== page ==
And the Cambay merchants go there to buy them, and they harden them to take them away to sell in the Red Sea, from whence they are in the habit of arriving in our parts by way of Cairo or Alexandria: and they also carry them throughout all Arabia, Persia, and Nubia, and now they take them to India, because our people buy them. 

They also find in this town much chalcedony,[67] which they call babagore. They make beads with it, and other things which they wear about them, so that they touch the skin, as they say that it is good for chastity. These stones are of little value there, for there are many of them.


Returning to the towns on the sea, and passing Gandar, to the east there is a good river twenty leagues further along the coast, and on this side of it there is a good town of the Moors, called Ravel, built of very pretty houses and squares. 

It is a rich and agreeable place, because the Moors of this town trade with their ships at Malacca, Bengal, Tarvasery, Pegu, Martaban, and Samatara, in all sorts of spices, drugs, silks, musk, benzoin, porcelain, and all other valuable merchandise. They possess very large and fine ships, so that those who would wish to get Chinese articles, will find them there more completely than in any other part, and at very fair prices.

The Moors of this place are white and well dressed, and very rich. They have very pretty wives, and in the furniture of their houses they have many china vases of different shapes, and they keep them in glass cupboards very well arranged. These women are not secluded like those of other Moors and other places, but go about the city in the daytime attending to their business, with the face uncovered as in our parts.


Having passed this river of Ravel, at twenty leagues to the south is a city called Surat, at the mouth of a river. This also is a city of very great trade, in all classes of merchandise.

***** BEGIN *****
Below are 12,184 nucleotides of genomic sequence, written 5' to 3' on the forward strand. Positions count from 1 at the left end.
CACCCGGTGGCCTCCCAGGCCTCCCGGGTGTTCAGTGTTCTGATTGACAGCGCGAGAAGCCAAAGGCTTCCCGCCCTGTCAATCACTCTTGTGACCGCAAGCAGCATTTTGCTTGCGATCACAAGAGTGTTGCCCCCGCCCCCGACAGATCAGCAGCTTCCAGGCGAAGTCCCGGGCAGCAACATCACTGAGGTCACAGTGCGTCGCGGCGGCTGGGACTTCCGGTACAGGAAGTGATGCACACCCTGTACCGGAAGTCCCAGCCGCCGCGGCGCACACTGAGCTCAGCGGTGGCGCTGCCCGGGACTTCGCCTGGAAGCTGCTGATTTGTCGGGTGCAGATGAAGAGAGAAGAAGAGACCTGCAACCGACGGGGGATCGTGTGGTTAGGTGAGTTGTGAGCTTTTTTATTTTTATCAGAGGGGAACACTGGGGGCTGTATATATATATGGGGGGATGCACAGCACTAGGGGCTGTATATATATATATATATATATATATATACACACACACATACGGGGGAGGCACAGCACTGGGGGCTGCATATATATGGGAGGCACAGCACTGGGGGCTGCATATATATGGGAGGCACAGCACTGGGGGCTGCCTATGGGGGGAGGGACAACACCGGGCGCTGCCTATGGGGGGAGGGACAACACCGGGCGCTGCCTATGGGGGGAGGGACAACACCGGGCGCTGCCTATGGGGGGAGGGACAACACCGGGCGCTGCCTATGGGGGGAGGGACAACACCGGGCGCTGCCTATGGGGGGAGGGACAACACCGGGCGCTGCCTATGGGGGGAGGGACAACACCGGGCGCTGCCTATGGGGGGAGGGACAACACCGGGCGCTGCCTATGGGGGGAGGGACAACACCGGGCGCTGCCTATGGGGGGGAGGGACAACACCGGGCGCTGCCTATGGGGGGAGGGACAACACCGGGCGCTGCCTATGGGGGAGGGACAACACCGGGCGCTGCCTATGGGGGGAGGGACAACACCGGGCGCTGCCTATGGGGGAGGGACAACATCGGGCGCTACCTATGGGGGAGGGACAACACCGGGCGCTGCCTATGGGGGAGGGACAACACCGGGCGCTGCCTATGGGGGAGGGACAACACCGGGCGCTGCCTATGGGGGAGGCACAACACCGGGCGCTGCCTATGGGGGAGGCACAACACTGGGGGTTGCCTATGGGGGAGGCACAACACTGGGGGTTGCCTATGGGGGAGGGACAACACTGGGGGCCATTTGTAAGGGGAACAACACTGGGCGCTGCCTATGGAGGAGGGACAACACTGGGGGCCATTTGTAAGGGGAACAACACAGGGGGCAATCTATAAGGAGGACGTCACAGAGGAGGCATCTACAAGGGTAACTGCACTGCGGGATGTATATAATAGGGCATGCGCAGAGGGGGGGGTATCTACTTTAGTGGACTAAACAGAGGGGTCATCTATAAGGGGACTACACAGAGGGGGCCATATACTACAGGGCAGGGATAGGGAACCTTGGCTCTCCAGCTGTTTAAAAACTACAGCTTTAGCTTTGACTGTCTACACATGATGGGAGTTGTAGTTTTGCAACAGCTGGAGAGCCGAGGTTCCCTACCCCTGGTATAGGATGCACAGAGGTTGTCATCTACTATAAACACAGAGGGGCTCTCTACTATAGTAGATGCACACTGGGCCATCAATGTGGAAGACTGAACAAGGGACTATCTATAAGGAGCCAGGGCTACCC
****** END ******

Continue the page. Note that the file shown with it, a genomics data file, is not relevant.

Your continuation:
Many ships of Malabar and all other parts sail thither continually, and discharge and take in goods, because this is a[68] very important seaport, and there are in it very vast quantities of merchandise. Moors, Gentiles, and all sorts of people live in this city. Its custom-house, which they call the Divana, produces a very large revenue for the King of Guzarat: and until now Malaguioy, a Gentile, commands in, and governs it, as lord of it. And he is the greatest nobleman in all India, and he gave orders to kill the King of Guzerat for some gossip which they reported respecting him.


After leaving the town of Surat, at ten leagues along the coast to the south, there is place called Denvy, of Moors and Gentiles, also of great trade, where many merchant ships from Malabar and many other parts always take in cargo.


Having passed this town of Dendi, twenty leagues further on to the south is another town of Moors and Gentiles, a good seaport, which also belongs to the King of Guzarat, in which much goods are exchanged; and there is a great movement of the shipping which comes there from all parts, and many Zambucs from the Malabar country laden with areca, cocoas, and spices, which they delight in, and they take thence others which are used in Malabar.


Twenty-five leagues further on the coast is a fortress of the before named king, called Tanamayambu, and near it is a Moorish town, very pleasant, with many gardens, and very fertile—a town of very great Moorish mosques, and temples of worship of the Gentiles. It is nearly at the extremity[69] of the kingdom of Cambay or Guzarat, and it is likewise a seaport, but of little trade. And there are in this port small vessels of rovers like watch boats, which go out to sea, and if they meet with any small ship less strong than themselves, they capture and plunder it, and sometimes kill their crews.